A 150,000-square-foot convention center would be larger than those in Sioux Falls, South Dakota, Lexington, Kentucky, and Lansing, Michigan, three of the peer cities mentioned in the downtown Lincoln market assessment. But it would be smaller than those in Madison, Wisconsin, Des Moines, Iowa, and Raleigh, North Carolina, and about half the size of the convention center at Omaha’s CHI Health Center.

The report also found that combining Lincoln’s 88,100 square feet of hotel convention space with space available at the University of Nebraska-Lincoln and Pinnacle Bank Arena, the city has 198,650 square feet of downtown convention space and suggested that “there may be ways to maximize this above-average supply of existing space before investing in a convention center.”

To some measure that is already happening, especially at the arena.

“We do FFA, FCCLA, Business to Business,” said arena manager Tom Lorenz. “We’ve done food shows for (Sysco) that take all of the floor and concourses. We’ve acted as a convention center-type facility. But we’re not a convention center.”

In fact, a convention center was intentionally excluded when plans for Lincoln's downtown arena were drawn up in 2010.

At that time, the Cornhusker Marriott had the second-largest convention space in Nebraska, and there appeared to be little need to attach a convention center to the arena.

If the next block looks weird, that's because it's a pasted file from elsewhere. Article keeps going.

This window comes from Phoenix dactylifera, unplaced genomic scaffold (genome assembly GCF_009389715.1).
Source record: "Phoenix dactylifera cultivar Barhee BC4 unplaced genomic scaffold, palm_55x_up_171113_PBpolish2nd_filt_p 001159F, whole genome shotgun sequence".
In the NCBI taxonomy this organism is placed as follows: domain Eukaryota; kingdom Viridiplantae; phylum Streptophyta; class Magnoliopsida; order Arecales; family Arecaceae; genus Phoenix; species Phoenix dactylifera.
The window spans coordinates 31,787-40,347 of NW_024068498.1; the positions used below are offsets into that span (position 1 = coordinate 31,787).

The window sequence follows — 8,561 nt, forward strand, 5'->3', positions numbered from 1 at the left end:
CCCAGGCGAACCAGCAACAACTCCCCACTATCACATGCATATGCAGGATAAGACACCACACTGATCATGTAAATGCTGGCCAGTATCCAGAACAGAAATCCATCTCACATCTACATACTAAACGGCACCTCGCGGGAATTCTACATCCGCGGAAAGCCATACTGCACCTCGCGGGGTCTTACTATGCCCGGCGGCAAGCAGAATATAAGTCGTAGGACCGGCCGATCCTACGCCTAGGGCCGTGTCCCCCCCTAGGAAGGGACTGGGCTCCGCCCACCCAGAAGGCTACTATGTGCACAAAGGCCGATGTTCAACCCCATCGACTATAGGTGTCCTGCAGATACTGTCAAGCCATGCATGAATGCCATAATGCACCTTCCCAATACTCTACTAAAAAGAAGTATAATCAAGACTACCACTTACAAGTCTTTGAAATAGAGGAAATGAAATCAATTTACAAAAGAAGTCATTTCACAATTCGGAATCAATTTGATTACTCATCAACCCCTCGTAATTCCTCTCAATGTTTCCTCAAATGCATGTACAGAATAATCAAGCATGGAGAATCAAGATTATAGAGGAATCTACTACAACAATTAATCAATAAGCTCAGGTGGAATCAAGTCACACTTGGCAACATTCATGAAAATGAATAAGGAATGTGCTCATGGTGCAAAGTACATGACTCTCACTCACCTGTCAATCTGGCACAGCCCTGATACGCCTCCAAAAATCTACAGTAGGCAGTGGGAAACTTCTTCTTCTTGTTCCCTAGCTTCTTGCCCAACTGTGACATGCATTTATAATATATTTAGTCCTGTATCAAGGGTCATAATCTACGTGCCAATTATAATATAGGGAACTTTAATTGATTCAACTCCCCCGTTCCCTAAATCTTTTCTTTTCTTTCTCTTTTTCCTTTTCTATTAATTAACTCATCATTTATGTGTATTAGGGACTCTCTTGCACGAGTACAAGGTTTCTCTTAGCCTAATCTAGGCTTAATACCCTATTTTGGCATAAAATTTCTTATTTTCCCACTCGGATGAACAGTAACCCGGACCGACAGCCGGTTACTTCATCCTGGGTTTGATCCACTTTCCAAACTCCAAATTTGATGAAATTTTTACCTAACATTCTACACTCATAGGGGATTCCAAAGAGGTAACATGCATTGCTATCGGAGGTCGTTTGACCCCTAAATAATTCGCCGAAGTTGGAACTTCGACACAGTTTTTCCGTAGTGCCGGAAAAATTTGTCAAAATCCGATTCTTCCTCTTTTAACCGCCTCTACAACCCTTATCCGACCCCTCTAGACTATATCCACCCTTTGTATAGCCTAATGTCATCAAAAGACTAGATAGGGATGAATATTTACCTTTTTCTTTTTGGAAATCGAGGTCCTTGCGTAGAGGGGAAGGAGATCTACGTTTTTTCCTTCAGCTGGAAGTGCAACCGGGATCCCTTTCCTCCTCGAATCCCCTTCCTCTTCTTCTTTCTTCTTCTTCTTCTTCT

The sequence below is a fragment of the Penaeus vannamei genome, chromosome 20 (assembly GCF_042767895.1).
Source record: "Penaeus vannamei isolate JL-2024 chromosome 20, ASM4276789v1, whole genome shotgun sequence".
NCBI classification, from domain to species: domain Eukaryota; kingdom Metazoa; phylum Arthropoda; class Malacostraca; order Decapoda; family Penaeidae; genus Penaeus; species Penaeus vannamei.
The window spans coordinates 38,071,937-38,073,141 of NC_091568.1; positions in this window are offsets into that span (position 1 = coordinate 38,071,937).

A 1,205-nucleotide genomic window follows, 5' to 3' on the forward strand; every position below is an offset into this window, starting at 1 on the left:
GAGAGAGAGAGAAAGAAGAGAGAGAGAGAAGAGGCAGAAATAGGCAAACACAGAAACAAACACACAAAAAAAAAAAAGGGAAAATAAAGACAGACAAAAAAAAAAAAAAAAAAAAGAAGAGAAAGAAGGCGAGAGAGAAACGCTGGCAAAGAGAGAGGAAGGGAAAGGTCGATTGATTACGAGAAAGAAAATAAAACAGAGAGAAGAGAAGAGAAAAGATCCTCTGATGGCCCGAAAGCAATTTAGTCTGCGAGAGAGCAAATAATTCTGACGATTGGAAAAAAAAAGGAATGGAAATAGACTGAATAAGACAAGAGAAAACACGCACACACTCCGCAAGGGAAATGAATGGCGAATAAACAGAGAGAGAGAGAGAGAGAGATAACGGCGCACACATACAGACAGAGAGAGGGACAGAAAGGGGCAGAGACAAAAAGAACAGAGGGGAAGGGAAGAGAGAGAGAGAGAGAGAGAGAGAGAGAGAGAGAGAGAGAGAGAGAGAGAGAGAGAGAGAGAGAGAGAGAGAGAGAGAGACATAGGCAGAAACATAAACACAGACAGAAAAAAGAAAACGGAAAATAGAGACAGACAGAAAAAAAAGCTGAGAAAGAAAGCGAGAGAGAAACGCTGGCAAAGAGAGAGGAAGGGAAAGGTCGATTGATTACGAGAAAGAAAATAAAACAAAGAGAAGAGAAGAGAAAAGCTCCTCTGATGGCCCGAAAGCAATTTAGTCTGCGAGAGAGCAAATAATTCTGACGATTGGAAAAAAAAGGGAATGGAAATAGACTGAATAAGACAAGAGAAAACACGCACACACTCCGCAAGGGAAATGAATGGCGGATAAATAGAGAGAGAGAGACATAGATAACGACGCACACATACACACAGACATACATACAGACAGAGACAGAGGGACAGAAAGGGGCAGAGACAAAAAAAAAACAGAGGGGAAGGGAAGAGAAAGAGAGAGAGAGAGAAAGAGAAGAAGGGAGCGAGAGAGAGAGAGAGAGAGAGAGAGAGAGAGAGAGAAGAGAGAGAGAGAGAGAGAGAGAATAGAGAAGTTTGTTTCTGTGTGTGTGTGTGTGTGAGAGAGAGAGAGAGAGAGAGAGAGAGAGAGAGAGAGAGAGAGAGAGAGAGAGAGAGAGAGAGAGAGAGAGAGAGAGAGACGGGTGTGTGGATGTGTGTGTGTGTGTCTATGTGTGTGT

However, things have changed in the last nine years with the opening of convention centers among clusters of hotels in La Vista and Kearney and the possibility of other Nebraska cities also opening larger convention and meeting spaces.

Feyerherm acknowledged Lincoln will be competing primarily with other Nebraska cities for regional and state conventions, rather than those larger gatherings that would likely choose Omaha if they were to come to Nebraska. 

“It would be difficult for us to go after big national conventions with the Omaha convention center and the airport and flights there,” he said, confirming one of the PUMA study’s findings.

For that reason, a Lincoln convention center would likely be positioned to attract new regional conferences and keep those that regularly come to the city.